The Brexit summit of EU leaders in Salzburg on 19-20 September ended up in a drama. That is not justified but it suggests the EU and the UK lack a good understanding of each other and that raises the odds of a ‘Hard Brexit’ by accident.
Leaving the EU has direct and structural economic costs for the UK, irrespective of how the country leaves the EU. The magnitude of the impact depends on the future trade relationship they will negotiate with the EU, and a transition period could soften the blow. From that perspective it is not reassuring that with six months left before ‘Brexit day’ the UK is still divided over the Brexit objectives.
On 27 September the Italian government presented its budget target for 2019. The worsened outlook has shocked markets and kept them busy since. The government will expectedly temper part of its plans if necessary to calm markets. That said, the risk that it will do too little too late cannot be neglected.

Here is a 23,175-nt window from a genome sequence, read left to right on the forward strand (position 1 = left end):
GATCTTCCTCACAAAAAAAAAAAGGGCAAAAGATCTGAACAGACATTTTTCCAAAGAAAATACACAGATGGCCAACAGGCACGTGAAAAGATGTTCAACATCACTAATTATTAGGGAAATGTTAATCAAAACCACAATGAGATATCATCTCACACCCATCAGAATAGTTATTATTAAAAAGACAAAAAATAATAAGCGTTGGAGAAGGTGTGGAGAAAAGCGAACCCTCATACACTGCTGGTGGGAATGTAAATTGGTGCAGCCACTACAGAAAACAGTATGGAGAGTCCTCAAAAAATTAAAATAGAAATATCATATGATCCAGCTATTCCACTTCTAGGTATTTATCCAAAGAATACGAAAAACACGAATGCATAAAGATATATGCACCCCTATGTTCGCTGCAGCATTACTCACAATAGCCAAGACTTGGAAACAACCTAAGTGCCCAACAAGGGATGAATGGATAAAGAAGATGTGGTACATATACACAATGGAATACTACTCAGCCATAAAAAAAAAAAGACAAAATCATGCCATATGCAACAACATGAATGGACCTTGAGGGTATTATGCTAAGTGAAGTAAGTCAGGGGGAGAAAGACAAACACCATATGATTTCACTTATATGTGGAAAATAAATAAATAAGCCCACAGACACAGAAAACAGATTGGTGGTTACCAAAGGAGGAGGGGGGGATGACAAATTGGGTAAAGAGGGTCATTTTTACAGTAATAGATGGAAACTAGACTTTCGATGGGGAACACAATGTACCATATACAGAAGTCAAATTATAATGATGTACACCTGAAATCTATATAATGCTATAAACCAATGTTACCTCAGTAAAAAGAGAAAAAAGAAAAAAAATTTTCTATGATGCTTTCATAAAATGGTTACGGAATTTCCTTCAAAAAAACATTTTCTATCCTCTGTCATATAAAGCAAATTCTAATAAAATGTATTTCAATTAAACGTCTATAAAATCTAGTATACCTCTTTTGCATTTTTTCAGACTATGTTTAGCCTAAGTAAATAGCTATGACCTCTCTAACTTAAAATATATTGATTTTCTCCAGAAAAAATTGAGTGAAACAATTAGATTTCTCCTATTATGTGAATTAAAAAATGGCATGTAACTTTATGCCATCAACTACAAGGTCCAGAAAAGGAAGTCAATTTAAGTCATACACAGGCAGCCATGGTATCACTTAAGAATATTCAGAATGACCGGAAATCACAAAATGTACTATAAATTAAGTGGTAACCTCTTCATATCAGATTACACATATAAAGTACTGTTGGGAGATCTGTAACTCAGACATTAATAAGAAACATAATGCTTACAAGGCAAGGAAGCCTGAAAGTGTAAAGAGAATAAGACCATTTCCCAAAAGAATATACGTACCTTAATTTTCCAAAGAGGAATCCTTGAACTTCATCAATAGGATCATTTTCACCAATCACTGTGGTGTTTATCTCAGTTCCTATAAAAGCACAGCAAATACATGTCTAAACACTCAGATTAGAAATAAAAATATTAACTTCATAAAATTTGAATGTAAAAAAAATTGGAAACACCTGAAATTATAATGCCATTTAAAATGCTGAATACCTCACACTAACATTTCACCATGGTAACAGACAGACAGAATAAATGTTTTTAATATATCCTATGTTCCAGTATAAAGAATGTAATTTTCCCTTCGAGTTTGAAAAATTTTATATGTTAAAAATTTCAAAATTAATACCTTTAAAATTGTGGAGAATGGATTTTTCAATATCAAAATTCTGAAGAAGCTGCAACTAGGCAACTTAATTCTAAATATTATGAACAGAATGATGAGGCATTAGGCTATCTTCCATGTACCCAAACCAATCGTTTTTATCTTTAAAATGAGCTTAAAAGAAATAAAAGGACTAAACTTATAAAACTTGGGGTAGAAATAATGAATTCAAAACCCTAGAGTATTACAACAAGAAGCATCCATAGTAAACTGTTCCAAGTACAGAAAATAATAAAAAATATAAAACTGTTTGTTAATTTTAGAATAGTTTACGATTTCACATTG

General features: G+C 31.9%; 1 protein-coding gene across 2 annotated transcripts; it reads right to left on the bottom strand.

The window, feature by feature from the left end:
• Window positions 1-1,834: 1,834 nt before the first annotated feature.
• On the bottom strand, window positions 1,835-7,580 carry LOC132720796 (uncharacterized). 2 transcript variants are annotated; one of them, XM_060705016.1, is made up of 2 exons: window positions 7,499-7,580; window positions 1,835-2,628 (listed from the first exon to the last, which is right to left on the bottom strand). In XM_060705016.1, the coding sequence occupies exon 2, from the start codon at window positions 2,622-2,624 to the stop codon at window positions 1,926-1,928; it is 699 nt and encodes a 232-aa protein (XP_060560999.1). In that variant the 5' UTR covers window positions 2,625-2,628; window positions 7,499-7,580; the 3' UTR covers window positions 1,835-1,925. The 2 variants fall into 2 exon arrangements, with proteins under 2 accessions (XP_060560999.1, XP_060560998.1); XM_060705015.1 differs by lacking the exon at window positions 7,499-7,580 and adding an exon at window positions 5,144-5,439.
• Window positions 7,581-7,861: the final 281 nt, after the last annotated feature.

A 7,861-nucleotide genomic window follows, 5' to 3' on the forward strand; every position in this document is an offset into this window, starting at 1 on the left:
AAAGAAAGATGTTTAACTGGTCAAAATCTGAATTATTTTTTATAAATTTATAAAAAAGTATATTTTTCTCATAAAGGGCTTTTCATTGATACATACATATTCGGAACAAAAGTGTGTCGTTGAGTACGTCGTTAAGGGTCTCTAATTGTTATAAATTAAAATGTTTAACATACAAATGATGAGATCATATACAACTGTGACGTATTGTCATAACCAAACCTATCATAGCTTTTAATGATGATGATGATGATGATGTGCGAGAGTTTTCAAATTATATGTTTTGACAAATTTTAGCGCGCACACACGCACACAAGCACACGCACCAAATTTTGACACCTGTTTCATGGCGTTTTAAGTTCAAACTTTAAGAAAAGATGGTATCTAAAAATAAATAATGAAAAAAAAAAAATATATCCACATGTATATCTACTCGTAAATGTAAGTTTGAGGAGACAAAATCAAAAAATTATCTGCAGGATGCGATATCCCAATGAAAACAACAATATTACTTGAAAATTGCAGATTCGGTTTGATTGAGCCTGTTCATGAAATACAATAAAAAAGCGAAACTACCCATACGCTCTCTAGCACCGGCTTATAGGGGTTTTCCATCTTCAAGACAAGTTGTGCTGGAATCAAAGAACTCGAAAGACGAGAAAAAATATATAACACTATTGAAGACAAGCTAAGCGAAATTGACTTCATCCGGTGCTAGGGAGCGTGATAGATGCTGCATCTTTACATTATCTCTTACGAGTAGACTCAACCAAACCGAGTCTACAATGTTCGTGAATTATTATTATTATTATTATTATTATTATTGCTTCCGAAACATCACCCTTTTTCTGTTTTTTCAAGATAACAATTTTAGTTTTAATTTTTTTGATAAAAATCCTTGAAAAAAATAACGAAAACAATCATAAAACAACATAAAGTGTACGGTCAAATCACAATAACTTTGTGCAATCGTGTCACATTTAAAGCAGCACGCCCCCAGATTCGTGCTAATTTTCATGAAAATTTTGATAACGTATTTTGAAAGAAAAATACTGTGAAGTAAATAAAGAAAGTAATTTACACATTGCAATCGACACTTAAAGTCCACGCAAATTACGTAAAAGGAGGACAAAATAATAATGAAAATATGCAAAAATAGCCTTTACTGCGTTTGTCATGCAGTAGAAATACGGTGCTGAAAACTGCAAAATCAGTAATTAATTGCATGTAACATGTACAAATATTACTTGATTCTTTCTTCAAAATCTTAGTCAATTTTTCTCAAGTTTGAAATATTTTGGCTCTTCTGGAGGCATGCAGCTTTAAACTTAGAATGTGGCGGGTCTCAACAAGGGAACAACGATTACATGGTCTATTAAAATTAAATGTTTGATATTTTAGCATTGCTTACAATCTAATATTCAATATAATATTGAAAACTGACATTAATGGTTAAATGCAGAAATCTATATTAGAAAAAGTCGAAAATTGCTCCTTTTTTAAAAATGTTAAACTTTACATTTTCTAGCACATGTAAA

The Indian rupee is the worst performing currency in Asia, losing 12% this year. We use two approaches (an EM Vulnerability Heatmap and an integrated model) to delve deeper into the fundamentals of the INR and assess whether the current weak levels are justified.
We present a ‘new and improved’ version of Rabo’s Emerging Market Vulnerability Heatmap which is constructed from a more comprehensive list of inputs. The heatmap highlights ARS, TRY and ZAR as the most vulnerable emerging market currencies.
The Indian rupee (INR) has been the worst performing currency in Asia, losing more than 12%. Given the outcome of our EM Vulnerability Heatmap, models and expected additional policy interventions, we expect strengthening of the Indian rupee in the short term.
Economic Report Dutch version
On 24 September the United States have installed tariffs on another 200 billion USD imports from China. China responded with tariffs on 60 billion USD of imports from the US. We expect the negative economic effects to be more pronounced for China than for the US.